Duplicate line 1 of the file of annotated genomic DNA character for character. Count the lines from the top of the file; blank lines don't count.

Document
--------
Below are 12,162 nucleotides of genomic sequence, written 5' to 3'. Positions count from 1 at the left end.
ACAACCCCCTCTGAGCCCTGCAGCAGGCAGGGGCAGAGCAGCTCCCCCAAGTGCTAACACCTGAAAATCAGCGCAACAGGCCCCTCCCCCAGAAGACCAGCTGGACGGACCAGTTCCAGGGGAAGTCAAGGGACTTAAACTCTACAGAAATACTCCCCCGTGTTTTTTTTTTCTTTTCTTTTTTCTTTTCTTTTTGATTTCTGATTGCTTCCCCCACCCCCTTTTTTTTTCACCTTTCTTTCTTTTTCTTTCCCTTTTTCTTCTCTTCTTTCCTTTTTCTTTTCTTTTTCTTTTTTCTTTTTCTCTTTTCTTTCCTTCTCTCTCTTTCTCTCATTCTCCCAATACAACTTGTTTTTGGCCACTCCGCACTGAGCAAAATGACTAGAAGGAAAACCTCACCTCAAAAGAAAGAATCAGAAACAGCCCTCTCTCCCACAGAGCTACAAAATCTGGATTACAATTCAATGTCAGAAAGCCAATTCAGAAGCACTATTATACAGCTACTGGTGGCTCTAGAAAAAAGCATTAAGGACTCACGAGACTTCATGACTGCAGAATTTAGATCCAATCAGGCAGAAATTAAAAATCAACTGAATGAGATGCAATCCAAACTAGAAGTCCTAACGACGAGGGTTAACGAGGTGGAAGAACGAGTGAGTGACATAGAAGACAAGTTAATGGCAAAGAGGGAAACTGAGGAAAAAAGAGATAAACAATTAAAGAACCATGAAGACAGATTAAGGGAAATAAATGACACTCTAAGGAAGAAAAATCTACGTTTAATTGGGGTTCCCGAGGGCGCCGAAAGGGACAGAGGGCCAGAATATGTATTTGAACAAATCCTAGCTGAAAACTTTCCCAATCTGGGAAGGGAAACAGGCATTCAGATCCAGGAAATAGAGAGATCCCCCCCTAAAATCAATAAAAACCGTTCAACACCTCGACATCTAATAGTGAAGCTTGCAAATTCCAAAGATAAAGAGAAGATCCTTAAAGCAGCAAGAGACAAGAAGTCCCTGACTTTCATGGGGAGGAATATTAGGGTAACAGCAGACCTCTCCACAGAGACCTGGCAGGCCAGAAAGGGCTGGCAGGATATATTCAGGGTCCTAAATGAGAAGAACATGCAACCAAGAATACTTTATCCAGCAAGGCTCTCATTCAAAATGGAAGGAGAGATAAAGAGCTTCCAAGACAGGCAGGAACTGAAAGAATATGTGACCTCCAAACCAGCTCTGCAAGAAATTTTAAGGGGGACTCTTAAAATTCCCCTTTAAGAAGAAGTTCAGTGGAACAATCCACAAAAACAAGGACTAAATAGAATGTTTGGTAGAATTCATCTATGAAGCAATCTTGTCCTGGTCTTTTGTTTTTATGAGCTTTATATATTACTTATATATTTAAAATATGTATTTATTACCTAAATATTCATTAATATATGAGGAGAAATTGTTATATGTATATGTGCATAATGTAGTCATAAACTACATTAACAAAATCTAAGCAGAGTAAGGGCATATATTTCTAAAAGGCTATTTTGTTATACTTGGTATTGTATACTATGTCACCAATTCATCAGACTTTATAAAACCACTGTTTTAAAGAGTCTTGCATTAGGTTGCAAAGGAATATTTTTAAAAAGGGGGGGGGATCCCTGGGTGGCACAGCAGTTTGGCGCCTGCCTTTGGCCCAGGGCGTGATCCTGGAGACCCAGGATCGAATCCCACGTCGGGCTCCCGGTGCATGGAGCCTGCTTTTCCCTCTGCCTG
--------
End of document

Below are 12,162 nucleotides of genomic sequence, written 5' to 3'. Positions count from 1 at the left end.